References

Baby box doesn't need to be issued for every child. 2017. http://tinyurl.com/grllvul (accessed 5 January 2017)

Child Poverty Action Group. Child poverty in Scotland. 2016. http://www.cpag.org.uk/scotland/child-poverty-facts-and-figures (accessed 5 January 2017)

Nicola Sturgeon's address to #SNP16. 2016. http://www.snp.org/nicola_sturgeon_address_to_snp16 (accessed 5 January 2017)

The benefits of a universal approach

02 January 2017
2 min read
Volume 25 · Issue 1

Christmas has been and gone, but there are more gifts to come for pregnant women in Scotland: 2017 sees the launch of a Finnish-style baby box scheme across the country. A 3-month pilot in Orkney and Clackmannanshire began on 1 January, and by the summer all babies born in Scotland will receive the box. Along with potentially contributing to a reduction in child mortality rates, the baby boxes contain useful items and educational tips to help parents bond with and care for their newborn.

When First Minister Nicola Sturgeon (2016) announced the initiative, she said it would be ‘a powerful symbol of our belief that all children should start life on a level playing field.’ All families in Scotland, regardless of socio economic status, will receive a baby box.

For many, this sounds like a welcome gift, but not all have embraced it. Writing in The Scotsman, columnist Jane Bradley (2017) has praised the scheme but suggested it should not be offered to all families. The initiative, she explains, is estimated to cost £6 million a year; she suggests this may be too high a price to pay at a time when council budgets are squeezed and the health service is struggling.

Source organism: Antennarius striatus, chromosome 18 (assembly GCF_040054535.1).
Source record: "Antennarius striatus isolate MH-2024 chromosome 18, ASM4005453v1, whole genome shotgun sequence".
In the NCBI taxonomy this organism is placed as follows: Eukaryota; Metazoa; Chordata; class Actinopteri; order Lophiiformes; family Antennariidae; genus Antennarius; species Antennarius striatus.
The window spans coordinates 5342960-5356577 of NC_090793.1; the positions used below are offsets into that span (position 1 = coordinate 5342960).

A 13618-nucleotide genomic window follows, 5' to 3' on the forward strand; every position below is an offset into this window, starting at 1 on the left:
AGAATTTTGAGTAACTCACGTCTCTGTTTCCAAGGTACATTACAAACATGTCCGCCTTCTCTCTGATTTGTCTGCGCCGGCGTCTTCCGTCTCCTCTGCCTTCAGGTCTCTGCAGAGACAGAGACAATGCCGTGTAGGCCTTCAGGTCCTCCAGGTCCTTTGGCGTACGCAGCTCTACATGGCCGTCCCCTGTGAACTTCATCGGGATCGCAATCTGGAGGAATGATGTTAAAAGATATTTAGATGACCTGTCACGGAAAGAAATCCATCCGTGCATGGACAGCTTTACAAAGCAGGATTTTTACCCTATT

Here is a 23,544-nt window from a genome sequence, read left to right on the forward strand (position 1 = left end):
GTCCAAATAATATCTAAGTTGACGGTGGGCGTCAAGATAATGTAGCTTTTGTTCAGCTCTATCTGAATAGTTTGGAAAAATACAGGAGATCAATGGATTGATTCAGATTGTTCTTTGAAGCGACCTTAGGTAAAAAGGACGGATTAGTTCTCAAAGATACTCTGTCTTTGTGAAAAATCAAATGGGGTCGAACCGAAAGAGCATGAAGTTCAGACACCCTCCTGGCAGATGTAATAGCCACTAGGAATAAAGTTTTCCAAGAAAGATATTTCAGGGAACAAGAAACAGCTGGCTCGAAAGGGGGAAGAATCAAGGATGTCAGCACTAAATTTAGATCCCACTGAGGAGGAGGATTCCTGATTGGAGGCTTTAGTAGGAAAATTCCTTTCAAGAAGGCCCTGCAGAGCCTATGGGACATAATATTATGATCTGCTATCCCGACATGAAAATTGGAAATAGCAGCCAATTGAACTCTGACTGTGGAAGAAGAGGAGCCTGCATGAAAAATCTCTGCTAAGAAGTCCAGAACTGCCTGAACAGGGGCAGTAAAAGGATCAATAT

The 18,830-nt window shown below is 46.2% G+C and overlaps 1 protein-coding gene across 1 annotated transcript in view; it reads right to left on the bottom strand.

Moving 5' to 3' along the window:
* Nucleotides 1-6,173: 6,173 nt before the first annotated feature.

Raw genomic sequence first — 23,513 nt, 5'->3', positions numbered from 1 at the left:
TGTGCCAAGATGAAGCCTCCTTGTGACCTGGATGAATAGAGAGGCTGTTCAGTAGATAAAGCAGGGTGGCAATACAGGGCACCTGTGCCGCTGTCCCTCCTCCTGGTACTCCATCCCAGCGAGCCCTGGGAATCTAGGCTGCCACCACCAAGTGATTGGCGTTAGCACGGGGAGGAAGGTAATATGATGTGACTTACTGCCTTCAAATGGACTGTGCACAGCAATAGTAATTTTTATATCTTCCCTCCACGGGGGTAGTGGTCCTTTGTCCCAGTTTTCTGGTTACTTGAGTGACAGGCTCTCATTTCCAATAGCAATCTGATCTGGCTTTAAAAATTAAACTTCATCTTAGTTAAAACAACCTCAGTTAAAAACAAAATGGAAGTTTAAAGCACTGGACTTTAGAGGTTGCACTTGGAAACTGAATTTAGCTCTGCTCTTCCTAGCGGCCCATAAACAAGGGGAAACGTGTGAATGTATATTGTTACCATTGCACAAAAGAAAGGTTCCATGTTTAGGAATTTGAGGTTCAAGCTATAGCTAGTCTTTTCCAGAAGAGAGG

It is always difficult to agree on how best to spend public funds, especially in a slow economy. But it would be an error to simplify the baby box scheme as an outlay of £6 million a year for little return. The additional benefits conferred by the educational aspects of the initiative, with its links to antenatal and postnatal health care and community services, could lead to cost savings further down the line—although this is, of course, extremely difficult to quantify.

According to the Child Poverty Action Group (2016), more than one fifth of children in Scotland live in poverty. Bradley acknowledges that, for these children, the baby boxes could prove vital: ‘The bright playmat could be welcome stimulation… The book may be read over and over again… The safe place to sleep could be a lifesaver.’ For the majority, though, she contends that ‘it seems to be an indulgent use of state cash’.

But what about middle-income families, who are not living in ‘poverty’ yet still struggle financially? The birth of a baby is an expensive time, and there are doubtless many families who do not meet official definitions of poverty but would benefit enormously from the baby box. The problem with any kind of means testing is that there are bound to be those who miss out by being just on the ‘wrong’ side of the line. Bradley suggests that the baby box scheme could offer ‘an opt-out for wealthier parents who feel the investment is wasted on them’—but this is exactly the kind of socioeconomic division the initiative is supposed to nullify.

Universal provision means no one is singled out or left behind. That some parents may see the baby box as a luxury they don't really need should not detract from the point that, for others, it is crucial. This is a great example of state investment in families and the early years, and a sign that socioeconomic status should be irrelevant when it comes to giving babies the best start in life.